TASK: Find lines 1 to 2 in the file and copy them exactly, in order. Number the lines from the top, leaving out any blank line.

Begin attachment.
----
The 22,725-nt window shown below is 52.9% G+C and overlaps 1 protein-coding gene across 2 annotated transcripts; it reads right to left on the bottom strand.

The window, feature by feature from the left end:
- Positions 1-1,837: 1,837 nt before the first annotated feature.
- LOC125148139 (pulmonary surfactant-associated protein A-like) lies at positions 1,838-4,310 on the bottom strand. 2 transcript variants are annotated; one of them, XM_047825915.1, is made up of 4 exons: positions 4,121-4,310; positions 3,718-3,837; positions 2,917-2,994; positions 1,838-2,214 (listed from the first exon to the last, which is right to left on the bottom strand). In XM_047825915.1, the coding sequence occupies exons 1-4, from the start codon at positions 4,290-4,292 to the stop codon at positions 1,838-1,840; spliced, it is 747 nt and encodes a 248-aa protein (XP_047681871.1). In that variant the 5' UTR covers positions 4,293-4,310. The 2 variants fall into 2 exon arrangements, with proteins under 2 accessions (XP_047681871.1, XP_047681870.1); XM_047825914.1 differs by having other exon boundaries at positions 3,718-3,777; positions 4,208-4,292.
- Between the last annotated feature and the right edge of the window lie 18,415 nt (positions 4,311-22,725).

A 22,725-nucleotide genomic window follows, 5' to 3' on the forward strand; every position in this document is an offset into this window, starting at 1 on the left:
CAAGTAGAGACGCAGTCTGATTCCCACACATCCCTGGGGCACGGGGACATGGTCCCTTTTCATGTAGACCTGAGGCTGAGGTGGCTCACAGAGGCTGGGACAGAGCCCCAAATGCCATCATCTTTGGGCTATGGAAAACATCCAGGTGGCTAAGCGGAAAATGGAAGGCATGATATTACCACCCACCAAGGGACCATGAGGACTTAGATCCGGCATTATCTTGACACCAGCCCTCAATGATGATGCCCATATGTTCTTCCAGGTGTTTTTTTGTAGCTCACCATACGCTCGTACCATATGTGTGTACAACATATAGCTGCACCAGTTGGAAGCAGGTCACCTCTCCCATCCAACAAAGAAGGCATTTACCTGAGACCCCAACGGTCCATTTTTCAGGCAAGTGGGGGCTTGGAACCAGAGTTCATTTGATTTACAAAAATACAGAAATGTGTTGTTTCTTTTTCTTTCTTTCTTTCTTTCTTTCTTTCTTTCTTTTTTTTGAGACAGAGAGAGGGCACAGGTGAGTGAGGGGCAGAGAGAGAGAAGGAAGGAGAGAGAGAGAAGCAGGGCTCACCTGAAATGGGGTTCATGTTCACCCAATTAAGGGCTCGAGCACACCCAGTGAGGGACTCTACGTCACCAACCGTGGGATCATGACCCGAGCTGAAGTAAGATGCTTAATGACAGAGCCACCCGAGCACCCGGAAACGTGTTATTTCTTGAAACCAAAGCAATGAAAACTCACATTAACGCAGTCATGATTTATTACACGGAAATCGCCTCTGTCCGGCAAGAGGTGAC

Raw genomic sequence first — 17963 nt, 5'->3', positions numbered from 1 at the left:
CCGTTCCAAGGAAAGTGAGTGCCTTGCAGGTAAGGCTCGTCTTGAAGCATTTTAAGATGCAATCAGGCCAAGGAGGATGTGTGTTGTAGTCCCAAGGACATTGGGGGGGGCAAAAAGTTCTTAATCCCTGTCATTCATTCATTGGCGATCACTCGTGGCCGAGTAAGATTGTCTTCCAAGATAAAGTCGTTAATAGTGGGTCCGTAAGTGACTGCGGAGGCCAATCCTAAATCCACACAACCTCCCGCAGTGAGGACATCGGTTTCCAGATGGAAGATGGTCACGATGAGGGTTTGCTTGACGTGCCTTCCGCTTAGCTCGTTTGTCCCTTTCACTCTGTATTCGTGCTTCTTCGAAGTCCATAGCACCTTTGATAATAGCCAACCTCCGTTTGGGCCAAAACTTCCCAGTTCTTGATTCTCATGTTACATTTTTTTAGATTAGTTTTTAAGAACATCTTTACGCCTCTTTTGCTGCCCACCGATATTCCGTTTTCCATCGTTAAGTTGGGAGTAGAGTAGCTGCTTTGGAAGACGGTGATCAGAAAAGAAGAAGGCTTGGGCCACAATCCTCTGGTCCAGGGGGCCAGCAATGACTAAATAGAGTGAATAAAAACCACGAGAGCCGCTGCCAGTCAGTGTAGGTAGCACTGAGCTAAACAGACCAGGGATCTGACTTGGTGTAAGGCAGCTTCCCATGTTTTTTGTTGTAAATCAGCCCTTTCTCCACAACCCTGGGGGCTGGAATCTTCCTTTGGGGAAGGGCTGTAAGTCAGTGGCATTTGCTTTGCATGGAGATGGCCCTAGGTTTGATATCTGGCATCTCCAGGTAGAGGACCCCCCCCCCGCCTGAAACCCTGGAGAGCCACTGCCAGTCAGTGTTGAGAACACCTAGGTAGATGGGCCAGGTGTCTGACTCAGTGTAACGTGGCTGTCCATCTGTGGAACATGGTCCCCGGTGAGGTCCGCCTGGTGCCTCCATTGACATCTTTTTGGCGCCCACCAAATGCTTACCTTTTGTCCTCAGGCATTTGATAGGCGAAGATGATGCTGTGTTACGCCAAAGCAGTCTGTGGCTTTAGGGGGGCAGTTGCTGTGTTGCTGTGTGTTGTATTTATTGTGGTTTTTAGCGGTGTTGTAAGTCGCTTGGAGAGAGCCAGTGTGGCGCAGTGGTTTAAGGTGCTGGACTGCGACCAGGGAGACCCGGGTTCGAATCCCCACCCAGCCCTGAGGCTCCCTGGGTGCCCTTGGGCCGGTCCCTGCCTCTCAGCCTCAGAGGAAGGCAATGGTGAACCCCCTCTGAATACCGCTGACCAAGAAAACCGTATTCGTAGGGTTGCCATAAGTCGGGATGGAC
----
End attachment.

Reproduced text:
The 22,725-nt window shown below is 52.9% G+C and overlaps 1 protein-coding gene across 2 annotated transcripts; it reads right to left on the bottom strand.

The window, feature by feature from the left end: